Rational Design of Rho GTPase-Targeting Inhibitors

Protocol
Part of the Methods in Molecular Biology book series (MIMB, volume 928)

Abstract

Rho GTPases have been implicated in diverse cellular functions and are potential therapeutic targets in inflammation, cancer, and neurologic diseases. Virtual screening of compounds that fit into surface grooves of RhoA known to be critical for guanine nucleotide exchange factor (GEF) interaction produced chemical candidates with minimized docking energy. Subsequent screening for inhibitory activity of RhoA binding to the Rho-GEF, LARG, identified a Rho-specific inhibitor as a lead compound capable of blocking RhoA–LARG interaction and RhoA activation by LARG specifically and dose dependently. A microscale thermophoresis analysis was applied to directly quantify the binding interaction of the lead inhibitor with RhoA target. The lead inhibitor highlights the principle that rational targeting of subfamily members of Rho GTPases is feasible and potentially useful in future drug design effort.

Key words

Rho GTPases RhoA Signaling Small molecule Inhibitor Rational drug design Targeting 

References

  1. 1.
    Etienne-Manneville S, Hall A (2002) Rho GTPases in cell biology. Nature 420:629–635PubMedCrossRefGoogle Scholar
  2. 2.
    Ridley AJ (2001) Rho family proteins: coordinating cell responses. Trends Cell Biol 11:471–477PubMedCrossRefGoogle Scholar
  3. 3.
    Zohn IM, Campbell SL, Khosravi-Far R, Rossman KL, Der CL (1998) Rho family proteins and Ras transformation: the RHOad less traveled gets congested. Oncogene 17:1415–1438PubMedCrossRefGoogle Scholar
  4. 4.
    Sahai E, Marshall CJ (2002) RHO-GTPases and cancer. Nat Rev Cancer 2:133–142PubMedCrossRefGoogle Scholar
  5. 5.
    Boettner B, Van Aelst L (2002) The role of Rho GTPases in disease development. Gene 286:155–174PubMedCrossRefGoogle Scholar
  6. 6.
    Nassar N, Cancelas J, Zheng J, Williams DA, Zheng Y (2006) Structure-function based design of small molecule inhibitors targeting Rho family GTPases. Curr Top Med Chem 6:1109–1116PubMedCrossRefGoogle Scholar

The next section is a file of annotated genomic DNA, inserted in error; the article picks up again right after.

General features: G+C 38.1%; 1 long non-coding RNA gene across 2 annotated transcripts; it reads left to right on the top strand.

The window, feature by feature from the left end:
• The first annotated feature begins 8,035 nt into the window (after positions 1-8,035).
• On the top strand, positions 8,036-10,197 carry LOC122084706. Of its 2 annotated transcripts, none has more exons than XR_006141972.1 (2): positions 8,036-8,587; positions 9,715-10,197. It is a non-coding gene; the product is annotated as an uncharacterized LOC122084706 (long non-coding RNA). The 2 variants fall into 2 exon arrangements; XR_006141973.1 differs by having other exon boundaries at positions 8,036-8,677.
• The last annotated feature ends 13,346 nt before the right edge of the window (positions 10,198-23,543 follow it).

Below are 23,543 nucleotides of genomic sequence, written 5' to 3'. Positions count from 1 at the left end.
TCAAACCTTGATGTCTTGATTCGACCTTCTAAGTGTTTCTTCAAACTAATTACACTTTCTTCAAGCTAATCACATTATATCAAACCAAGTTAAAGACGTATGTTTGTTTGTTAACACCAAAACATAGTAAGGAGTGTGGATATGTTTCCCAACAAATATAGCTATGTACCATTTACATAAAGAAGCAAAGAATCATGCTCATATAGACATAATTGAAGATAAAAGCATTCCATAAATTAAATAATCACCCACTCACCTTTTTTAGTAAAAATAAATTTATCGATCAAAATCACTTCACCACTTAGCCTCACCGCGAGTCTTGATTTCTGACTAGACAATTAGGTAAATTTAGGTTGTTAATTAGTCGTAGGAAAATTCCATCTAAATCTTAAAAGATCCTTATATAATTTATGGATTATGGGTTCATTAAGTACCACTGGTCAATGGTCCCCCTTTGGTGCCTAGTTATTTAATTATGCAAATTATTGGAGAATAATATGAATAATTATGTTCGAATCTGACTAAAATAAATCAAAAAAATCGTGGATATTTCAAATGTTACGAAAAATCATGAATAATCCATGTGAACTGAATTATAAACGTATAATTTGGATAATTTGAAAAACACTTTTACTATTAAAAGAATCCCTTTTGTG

7. 7.
    Marchioni F, Zheng Y (2009) Targeting rho GTPases by peptidic structures. Curr Pharm Des 15:2481–2487PubMedCrossRefGoogle Scholar
  8. 8.
    Sebti SM, Der CJ (2003) Opinion: searching for the elusive targets of farnesyltransferase inhibitors. Nat Rev Cancer 3:945–951PubMedCrossRefGoogle Scholar
  9. 9.
    Genth H, Dreger SC, Huelsenbeck J, Just I (2008) Clostridium difficile toxins: more than mere inhibitors of Rho proteins. Int J Biochem Cell Biol 40:592–597PubMedCrossRefGoogle Scholar
  10. 10.
    Gao Y, Dickerson JB, Guo F, Zheng J, Zheng Y (2004) Rational design and characterization of a Rac GTPase-specific small molecule inhibitor. Proc Natl Acad Sci USA 101:7618–7623PubMedCrossRefGoogle Scholar
  11. 11.
    Onesto C, Shutes A, Picard V, Schweighoffer F, Der CJ (2008) Characterization of EHT 1864, a novel small molecule inhibitor of Rac family small GTPases. Methods Enzymol 439:111–129PubMedCrossRefGoogle Scholar
  12. 12.
    Narumiya S, Ishizaki T, Uehata M (2000) Use and properties of ROCK-specific inhibitor Y-27632. Methods Enzymol 325:273–284PubMedCrossRefGoogle Scholar
  13. 13.
    Evelyn CR et al (2010) Design, synthesis and prostate cancer cell-based studies of analogs of the Rho/MKL1 transcriptional pathway ­inhibitor, CCG-1423. Bioorg Med Chem Lett 20:665–672PubMedCrossRefGoogle Scholar
  14. 14.
    Vetter IR, Wittinghofer A (2001) The guanine nucleotide-binding switch in three dimensions. Science 294:1299–1304PubMedCrossRefGoogle Scholar
  15. 15.
    Rossman KL, Der CJ, Sondek J (2005) GEF means go: turning on RHO GTPases with guanine nucleotide-exchange factors. Nat Rev Mol Cell Biol 6:167–180PubMedCrossRefGoogle Scholar
  16. 16.
    Kristelly R, Gao G, Tesmer JJ (2004) Structural determinants of RhoA binding and nucleotide exchange in leukemia-associated Rho guanine-nucleotide exchange factor. J Biol Chem 279:47352–47362PubMedCrossRefGoogle Scholar
  17. 17.
    Krieger E, Nielsen JE, Spronk CA, Kollman PA (2006) Fast empirical pKa prediction by Ewald summation. J Mol Graph Model 25:481–486PubMedCrossRefGoogle Scholar
  18. 18.
    Krieger E, Darden T, Nabuurs S, Finkelstein A, Vriend G (2004) Making optimal use of empirical energy functions: force-field parameterization in crystal space. Proteins 57:678–683PubMedCrossRefGoogle Scholar
  19. 19.
    Wienken CJ, Baaske P, Rothbauer U, Braun D, Duhr S (2010) Protein-binding assays in biological liquids using microscale thermophoresis. Nat Commun 19:100CrossRefGoogle Scholar
  20. 20.
    Fukuhara S, Chikumi H, Gutkind JS (2000) Leukemia-associated Rho guanine nucleotide exchange factor (LARG) links heterotrimeric G proteins of the G(12) family to Rho. FEBS Lett 485:183–188PubMedCrossRefGoogle Scholar

Copyright information

© Springer Science+Business Media New York 2012

Authors and Affiliations

  1. 1.Division of Experimental Hematology and Cancer Biology, Children’s Hospital Medical CenterUniversity of CincinnatiCincinnatiUSA
  2. 2.Division of Experimental Hematology and Cancer Biology, Cincinnati Children’s Hospital Medical CenterUniversity of CincinnatiCincinnatiUSA

Personalised recommendations